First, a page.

What Does America Look Like?

  • By Caroline Bock
  • February 4, 2021

A new regional anthology seeks to answer that question!


Can we agree on one thing? Time has slowed, dragged her slipper-worn feet, binged too many Netflix series, and attended too many virtual meetings where the connection wonks out.

Time, and we, have been on hold this past year.

What do writers do with time — and, more specifically, make of this moment in time? I was pondering that question even before the covid-19 crisis hit as I watched the wide-open, joyous way thousands of us marched down Constitution Avenue at the Women’s March in 2018.

“What does America look like?” rose our chant. “THIS is what America looks like!”

But what does that mean?

I began mulling over the idea of asking writers to share what America looks like to them and, in late 2019, took the idea to my colleagues at the nonprofit, all-volunteer Washington Writers’ Publishing House (WWPH).

“Would we be interested in publishing an anthology?” I asked the group of a dozen or so fellow writers.

“We haven’t done one in 25 years,” they responded. “Maybe it’s time.”

I am forever grateful that Jona Colson, winner of the WWPH’s 2018 Jean Feldman Award for poetry, asked, “Is there space for poetry?” There is always space for poetry at the WWPH, which was founded in 1973 as a poetry publisher by Grace Cavalieri and others. Jona volunteered to be the anthology’s poetry editor, and we were on our way.

Last February, we put out the call for submissions for This Is What America Looks Like: Poetry & Fiction from DC, Maryland, Virginia. Then the pandemic hit.

Submissions tumbled in — and then flooded us. I read every fiction entry with Kathleen Wheaton, our astute, longtime publisher and president, as spring turned slowly to summer. 

What did I learn? That America is the pandemic, but it is also racial injustice. It is undocumented immigrants, domestic violence, and the murderous frustration of working for minimum wage at Waffle House.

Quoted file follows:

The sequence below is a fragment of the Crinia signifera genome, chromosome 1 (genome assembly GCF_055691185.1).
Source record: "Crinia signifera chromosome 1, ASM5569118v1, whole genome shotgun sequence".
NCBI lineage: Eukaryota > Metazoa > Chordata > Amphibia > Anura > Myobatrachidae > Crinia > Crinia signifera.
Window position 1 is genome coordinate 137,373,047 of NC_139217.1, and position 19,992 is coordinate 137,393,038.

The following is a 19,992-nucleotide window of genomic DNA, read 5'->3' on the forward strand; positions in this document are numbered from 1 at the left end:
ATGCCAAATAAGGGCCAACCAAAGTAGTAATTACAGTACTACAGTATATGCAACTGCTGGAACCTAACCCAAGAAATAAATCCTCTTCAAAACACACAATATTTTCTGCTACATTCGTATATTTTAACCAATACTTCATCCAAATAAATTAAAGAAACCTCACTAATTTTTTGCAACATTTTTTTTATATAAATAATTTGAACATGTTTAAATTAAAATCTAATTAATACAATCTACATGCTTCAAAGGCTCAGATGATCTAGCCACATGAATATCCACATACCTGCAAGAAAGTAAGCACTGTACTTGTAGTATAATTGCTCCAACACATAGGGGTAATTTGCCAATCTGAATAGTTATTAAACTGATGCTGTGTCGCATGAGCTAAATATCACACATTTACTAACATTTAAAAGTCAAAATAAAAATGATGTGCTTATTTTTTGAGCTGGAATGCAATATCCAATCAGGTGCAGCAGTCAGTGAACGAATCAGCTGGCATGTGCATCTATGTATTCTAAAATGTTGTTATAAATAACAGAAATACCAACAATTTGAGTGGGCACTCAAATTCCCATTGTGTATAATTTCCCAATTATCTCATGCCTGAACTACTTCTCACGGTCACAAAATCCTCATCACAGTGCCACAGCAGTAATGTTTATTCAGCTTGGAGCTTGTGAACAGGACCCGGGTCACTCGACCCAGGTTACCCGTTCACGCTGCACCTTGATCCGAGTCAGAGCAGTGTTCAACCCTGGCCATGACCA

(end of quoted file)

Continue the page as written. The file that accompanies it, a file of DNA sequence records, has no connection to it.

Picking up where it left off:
It is death in Black and in white families. It occasionally looks like love.

Among other things, America is the Depression-era coal-mining family in Mary Kay Zuravleff’s “Myrna, 1934.”  It is M.M. Bailey’s “Smaller,” about acts of violence committed during the pandemic. It’s Adam Schwartz’s “Brothers,” about siblings trying to make amends, and Melanie S. Hatter’s story of abuse, “Angel in Pink.” Leslie Pietrzyk captures America via a simmering moment on Pennsylvania Avenue in “Admit This To No One,” while Len Kruger depicts it in his flash-of-rage tale, “I’m Not Sorry.”

It is all these stories and so much more.

When it came to making this anthology a reality, time — thanks to covid-related delays and the general vagaries of the industry — wasn’t on our side, but we managed to achieve our target publication date of Feb. 2, 2021.

I hope the collection helps us all make sense of this moment we’re living in, lends it some beauty, and offers a revelation or two.

[Editor’s note: The Writer’s Center in Bethesda, MD, will host the inaugural reading for This Is What America Looks Like on Fri., Feb. 5th, at 7 p.m. (EST). Click here for info.]

Caroline Bock is the fiction editor of This Is What America Looks Like: Poetry & Fiction from DC, Maryland, Virginia and the author, most recently, of Carry Her Home.

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